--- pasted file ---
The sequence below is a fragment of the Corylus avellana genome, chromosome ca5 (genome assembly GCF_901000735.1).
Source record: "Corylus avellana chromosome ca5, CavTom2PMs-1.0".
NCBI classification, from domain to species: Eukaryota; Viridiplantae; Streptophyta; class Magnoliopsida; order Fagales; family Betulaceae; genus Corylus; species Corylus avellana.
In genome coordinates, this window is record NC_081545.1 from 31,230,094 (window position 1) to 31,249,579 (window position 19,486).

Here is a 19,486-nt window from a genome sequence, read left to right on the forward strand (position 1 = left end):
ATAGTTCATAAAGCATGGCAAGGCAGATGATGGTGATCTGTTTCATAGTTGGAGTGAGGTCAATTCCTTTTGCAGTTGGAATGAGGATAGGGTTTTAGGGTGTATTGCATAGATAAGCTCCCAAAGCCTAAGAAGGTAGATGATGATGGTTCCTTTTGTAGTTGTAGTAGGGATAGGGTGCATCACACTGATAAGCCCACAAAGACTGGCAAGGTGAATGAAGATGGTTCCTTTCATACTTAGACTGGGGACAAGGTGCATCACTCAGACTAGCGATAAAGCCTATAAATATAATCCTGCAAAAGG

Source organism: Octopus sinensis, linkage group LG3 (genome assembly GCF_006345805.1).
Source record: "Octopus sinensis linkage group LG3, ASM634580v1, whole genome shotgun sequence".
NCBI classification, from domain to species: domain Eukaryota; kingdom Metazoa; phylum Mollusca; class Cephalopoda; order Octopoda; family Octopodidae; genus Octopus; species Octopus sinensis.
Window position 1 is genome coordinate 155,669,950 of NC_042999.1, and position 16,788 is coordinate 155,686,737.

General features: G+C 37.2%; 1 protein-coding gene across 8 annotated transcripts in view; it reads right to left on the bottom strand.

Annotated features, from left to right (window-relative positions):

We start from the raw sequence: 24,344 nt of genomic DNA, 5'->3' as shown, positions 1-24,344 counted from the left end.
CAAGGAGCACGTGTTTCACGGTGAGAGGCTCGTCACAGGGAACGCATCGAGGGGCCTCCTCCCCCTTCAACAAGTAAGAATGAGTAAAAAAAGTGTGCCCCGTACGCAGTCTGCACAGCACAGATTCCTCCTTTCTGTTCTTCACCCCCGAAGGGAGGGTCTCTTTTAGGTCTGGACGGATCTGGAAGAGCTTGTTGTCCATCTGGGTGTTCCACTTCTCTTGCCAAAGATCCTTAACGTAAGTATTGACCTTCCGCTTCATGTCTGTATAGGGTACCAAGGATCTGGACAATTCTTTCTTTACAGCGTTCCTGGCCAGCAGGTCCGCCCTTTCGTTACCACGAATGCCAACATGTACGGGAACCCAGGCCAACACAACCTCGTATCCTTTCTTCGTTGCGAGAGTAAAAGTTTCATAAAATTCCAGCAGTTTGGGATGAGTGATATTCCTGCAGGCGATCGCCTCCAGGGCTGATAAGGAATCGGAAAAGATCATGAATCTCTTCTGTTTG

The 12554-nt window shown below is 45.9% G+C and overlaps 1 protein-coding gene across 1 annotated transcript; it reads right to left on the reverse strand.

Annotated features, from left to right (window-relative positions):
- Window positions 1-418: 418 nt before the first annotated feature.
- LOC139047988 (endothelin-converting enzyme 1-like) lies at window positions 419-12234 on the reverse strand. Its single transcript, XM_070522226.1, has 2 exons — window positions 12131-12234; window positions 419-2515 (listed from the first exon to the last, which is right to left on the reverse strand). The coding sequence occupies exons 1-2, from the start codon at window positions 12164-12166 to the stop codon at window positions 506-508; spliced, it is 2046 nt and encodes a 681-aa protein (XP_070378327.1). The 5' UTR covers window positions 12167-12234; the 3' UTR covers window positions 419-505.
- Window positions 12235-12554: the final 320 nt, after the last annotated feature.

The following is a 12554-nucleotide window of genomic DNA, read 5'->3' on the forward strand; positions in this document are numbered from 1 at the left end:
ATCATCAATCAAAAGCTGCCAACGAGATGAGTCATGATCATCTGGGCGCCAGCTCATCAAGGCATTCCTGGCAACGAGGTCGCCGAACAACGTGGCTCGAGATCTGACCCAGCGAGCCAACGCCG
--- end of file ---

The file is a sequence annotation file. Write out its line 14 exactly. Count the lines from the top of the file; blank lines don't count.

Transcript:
CAAGGAGCACGTGTTTCACGGTGAGAGGCTCGTCACAGGGAACGCATCGAGGGGCCTCCTCCCCCTTCAACAAGTAAGAATGAGTAAAAAAAGTGTGCCCCGTACGCAGTCTGCACAGCACAGATTCCTCCTTTCTGTTCTTCACCCCCGAAGGGAGGGTCTCTTTTAGGTCTGGACGGATCTGGAAGAGCTTGTTGTCCATCTGGGTGTTCCACTTCTCTTGCCAAAGATCCTTAACGTAAGTATTGACCTTCCGCTTCATGTCTGTATAGGGTACCAAGGATCTGGACAATTCTTTCTTTACAGCGTTCCTGGCCAGCAGGTCCGCCCTTTCGTTACCACGAATGCCAACATGTACGGGAACCCAGGCCAACACAACCTCGTATCCTTTCTTCGTTGCGAGAGTAAAAGTTTCATAAAATTCCAGCAGTTTGGGATGAGTGATATTCCTGCAGGCGATCGCCTCCAGGGCTGATAAGGAATCGGAAAAGATCATGAATCTCTTCTGTTTG